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In early 2002 I had been on the phone with Niels, a GSB Class of 2003 student and fellow German. Niels had grown up the next street from where I had grown up and he had been in the same class at school with my sister. When we talked about getting ready for school and moving to the U.S. he erupted, declaring "it was a desaster!!" Apparently, few things worked well or easily, but somehow I didn't really get why it had been so difficult. In the end I assumed I was in a different situation anyway: Well-versed in American customs from two years of living in Boston I thought I would be able to navigate around problems easily.

Not so. It turned out the major problems were that few things were under my control or could be influenced by clever thinking. I've written up some of the problems below. While I use a dry humorous style, trust me, I was non-plussed at the time I had to suffer through them.

Getting my Student Visa

End of June I sent in my student visa application. On the website and on the hotline they told me it might take up to 6 weeks to receive the visa. Realistically, it would be more like 2-3 weeks, they said.

By mid August I was getting nervous, because I hadn't received any notification whatsoever. Maybe a dog had eaten my application? I had no way of knowing.

I called the hotline three times, each time triggering the same behavior: "Oh my god, you haven't heard from us yet? We'll investigate immediately!" After this they took my data and promised to get back to me within one day, which never happened.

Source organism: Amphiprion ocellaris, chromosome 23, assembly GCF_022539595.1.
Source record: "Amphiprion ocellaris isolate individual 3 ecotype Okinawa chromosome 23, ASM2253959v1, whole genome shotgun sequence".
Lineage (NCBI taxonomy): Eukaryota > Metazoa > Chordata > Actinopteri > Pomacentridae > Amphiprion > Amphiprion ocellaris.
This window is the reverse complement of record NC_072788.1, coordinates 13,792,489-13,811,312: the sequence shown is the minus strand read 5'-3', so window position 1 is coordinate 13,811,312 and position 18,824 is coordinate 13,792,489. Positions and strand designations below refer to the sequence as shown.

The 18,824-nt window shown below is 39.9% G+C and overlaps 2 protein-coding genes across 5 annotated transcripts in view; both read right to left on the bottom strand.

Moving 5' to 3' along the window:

The fourth time I called, dangerously close to having to change my travel plans, I was told that if I hadn't heard from them yet, my application was in Washington, and was being put through careful screening. It would be at least another month until I might receive a visa. This meant that I would miss all of the school's orientation as well as the beginning of the quarter. Since MBA studies are really fast-paced, playing a catch-up game is not advisable.

Boy, was I frustrated. Before this call, I was ready to go, after this call, I was done.

The next day, the US embassy in Berlin called to invite me for an interview, two days before my scheduled flight to Boston and on to Stanford. I expected having to sign in blood that I will return to Germany after my studies (precondition for a student visa). However, nothing like this happened, they just had me fill in a form with data I had given them three times before and that was it. I got my visa 15min later. The small prints on the student visa says that I'm not allowed to go near any tall buildings, but fortunately this is not a problem in Stanford.